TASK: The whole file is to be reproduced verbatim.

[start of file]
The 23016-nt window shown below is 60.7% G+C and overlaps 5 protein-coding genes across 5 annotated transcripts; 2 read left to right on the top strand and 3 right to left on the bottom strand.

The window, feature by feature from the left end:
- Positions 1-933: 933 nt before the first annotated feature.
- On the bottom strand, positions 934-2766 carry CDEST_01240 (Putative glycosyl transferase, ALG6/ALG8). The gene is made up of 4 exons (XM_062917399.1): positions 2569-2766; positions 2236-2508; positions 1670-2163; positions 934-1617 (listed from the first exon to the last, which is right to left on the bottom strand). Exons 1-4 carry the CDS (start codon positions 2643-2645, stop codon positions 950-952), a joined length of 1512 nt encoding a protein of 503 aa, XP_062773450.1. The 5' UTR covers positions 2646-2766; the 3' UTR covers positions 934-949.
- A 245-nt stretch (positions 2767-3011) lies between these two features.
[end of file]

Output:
The 23016-nt window shown below is 60.7% G+C and overlaps 5 protein-coding genes across 5 annotated transcripts; 2 read left to right on the top strand and 3 right to left on the bottom strand.

The window, feature by feature from the left end:
- Positions 1-933: 933 nt before the first annotated feature.
- On the bottom strand, positions 934-2766 carry CDEST_01240 (Putative glycosyl transferase, ALG6/ALG8). The gene is made up of 4 exons (XM_062917399.1): positions 2569-2766; positions 2236-2508; positions 1670-2163; positions 934-1617 (listed from the first exon to the last, which is right to left on the bottom strand). Exons 1-4 carry the CDS (start codon positions 2643-2645, stop codon positions 950-952), a joined length of 1512 nt encoding a protein of 503 aa, XP_062773450.1. The 5' UTR covers positions 2646-2766; the 3' UTR covers positions 934-949.
- A 245-nt stretch (positions 2767-3011) lies between these two features.